Home > Features > Charity Scams

Charity Scams

A new breed of scammers take your money by pretending to be relief organizations

By Michael Summers


Fort Wayne Reader


It wasn’t even 24 hours after the Hurricane Katrina struck New Orleans and the levees broke when the vultures came out.

The country was just realizing the enormity of the disaster, with images of a city nearly totally submerged, and thousands of its citizens, now refugees, crammed into the Super Dome with little food, water, or medicine, and ScamBusters, a highly respected watchdog website and newsletter that tracks internet scams (www.scambusters.org), started getting reports on phony websites and organizations soliciting funds for hurricane relief. And the number kept growing. Just two weeks after the hurricane, ScamBusters has now seen four times the number of scammers than they saw after the tsunami disaster last December. “It really is amazing,” says Audri Lanford, co-founder and editor of ScamBusters. “In fact, I should be updating the website right now…”

If a disaster brings out the best in people in terms of charity, it also brings out the worst. Already, not even a month after the country realized the devastation wrought by Hurricane Katrina in New Orleans, the Federal Bureau of Investigation has cataloged over 2,300 websites offering hurricane relief services. At last count, they estimate that as many as 60% of these could be bogus.

“Unfortunately, any time there’s a tragedy like hurricane Katrina that gets so much media attention, the lowest of the low-lifes just come out of the woodwork to take advantage of everyone’s goodwill,” says Sandra Minutti, spokesperson for Charity Navigator (www.charitynavigator.org), a website that monitors charities. “It happened after September 11th, it happened after the tsunamis this past winter, and it’s happening now.”

The scammers are pretty inventive. Unsolicited e-mail and phony websites make up an enormous portion of the charity scams out there, but they aren’t the whole picture. Fake fund-raisers, phone calls, and even dropping some change in a bucket in the name of a recognizable charity are all ways to prey upon the public’s good will in times of crisis.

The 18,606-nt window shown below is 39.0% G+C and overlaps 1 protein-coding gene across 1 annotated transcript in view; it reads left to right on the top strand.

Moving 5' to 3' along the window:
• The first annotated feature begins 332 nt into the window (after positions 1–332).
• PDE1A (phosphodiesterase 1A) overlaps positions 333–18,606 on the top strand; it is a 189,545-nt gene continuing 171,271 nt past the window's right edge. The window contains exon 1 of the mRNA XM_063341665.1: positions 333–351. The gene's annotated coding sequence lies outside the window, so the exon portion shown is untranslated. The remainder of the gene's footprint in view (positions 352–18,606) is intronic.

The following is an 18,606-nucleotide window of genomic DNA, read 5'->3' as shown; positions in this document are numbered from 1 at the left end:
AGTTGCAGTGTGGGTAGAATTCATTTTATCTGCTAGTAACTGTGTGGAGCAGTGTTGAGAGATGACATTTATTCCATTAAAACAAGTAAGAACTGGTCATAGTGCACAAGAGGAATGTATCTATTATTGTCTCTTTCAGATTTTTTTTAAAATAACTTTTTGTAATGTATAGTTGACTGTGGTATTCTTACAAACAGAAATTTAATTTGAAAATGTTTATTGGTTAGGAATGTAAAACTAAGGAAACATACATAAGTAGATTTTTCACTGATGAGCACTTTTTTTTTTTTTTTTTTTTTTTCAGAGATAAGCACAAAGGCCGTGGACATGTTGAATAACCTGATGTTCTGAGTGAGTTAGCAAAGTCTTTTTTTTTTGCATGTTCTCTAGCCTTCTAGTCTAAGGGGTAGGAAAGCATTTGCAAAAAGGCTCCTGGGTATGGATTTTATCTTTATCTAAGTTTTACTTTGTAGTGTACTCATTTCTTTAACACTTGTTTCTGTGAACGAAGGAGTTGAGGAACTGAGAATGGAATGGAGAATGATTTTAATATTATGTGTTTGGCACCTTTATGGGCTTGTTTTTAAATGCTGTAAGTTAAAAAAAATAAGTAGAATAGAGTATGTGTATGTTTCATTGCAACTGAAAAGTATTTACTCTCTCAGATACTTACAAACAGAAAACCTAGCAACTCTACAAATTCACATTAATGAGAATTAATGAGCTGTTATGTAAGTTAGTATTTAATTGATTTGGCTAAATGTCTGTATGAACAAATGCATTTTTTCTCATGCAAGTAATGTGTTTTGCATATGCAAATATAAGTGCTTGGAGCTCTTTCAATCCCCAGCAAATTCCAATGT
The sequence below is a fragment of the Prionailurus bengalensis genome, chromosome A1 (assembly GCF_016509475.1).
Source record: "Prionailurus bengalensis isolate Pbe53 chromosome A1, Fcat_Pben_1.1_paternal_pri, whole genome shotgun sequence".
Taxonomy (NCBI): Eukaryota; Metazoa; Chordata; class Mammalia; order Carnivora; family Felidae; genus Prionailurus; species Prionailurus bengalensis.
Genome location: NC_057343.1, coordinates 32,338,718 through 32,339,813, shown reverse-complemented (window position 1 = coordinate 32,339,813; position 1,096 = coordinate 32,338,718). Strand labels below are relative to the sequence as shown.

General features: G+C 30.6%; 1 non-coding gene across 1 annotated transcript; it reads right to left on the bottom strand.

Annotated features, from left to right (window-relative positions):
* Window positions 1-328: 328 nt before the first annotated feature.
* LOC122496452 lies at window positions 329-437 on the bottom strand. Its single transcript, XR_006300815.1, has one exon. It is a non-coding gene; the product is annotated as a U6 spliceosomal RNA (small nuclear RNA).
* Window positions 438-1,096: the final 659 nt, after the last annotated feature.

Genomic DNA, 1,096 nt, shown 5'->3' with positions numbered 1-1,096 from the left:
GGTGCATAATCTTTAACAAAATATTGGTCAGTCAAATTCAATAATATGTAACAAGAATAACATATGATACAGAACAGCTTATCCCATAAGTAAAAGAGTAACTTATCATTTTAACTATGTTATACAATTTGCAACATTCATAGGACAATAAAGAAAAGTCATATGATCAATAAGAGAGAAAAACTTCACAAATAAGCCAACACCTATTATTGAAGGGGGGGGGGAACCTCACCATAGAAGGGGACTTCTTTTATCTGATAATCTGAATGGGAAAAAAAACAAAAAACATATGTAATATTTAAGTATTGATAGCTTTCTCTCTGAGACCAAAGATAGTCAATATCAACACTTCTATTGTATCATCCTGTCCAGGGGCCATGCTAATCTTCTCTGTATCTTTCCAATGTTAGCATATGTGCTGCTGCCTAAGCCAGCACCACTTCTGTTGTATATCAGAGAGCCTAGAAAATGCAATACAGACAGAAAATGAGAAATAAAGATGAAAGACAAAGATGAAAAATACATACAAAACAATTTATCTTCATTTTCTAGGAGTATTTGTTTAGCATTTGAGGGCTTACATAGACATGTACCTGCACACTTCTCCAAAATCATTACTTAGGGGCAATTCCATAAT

In fact, in the wake of Hurricane Katrina, watchdog groups and law enforcement have even seen a resurgence of an “oldie-but-goodie” in the scam world: the “Nigerian Letter.” The letter is not always from Nigeria, and has several variations, but the basic mode of operation is the author says he or she is a Nigerian resident (sometimes a government official) trying to transfer millions of dollars illegally out of Nigeria, and offers the recipient a percentage of the money in exchange for help. The recipient is asked to send information — letterhead stationery, bank name and account numbers and other information. The author also requests money to facilitate brides, legal fees, plane tickets, etc. By the time the victim wises up, the perpetrators not only have all that money to cover “expenses,” they also might be using the identity information to drain bank accounts and run up credit card debt.

The latest variation of the “Nigerian Letter” stars a widow from Gambia. She’s Dutch, a born-again Christian, and her husband (a doctor) worked for an “oil flow station” until he was killed in “youth riots,” leaving millions of dollars frozen in a financial institution in Europe. She wants the money to help alleviate suffering around the world, like the suffering caused by Hurricane Katrina. Oh, yeah, she also has cancer.

Scams like these sound, at the very least, like an urban legend. At the most, they sound like something only an idiot would fall for. Nevertheless, the FBI says people do fall for it, to the tune of millions of dollars annually.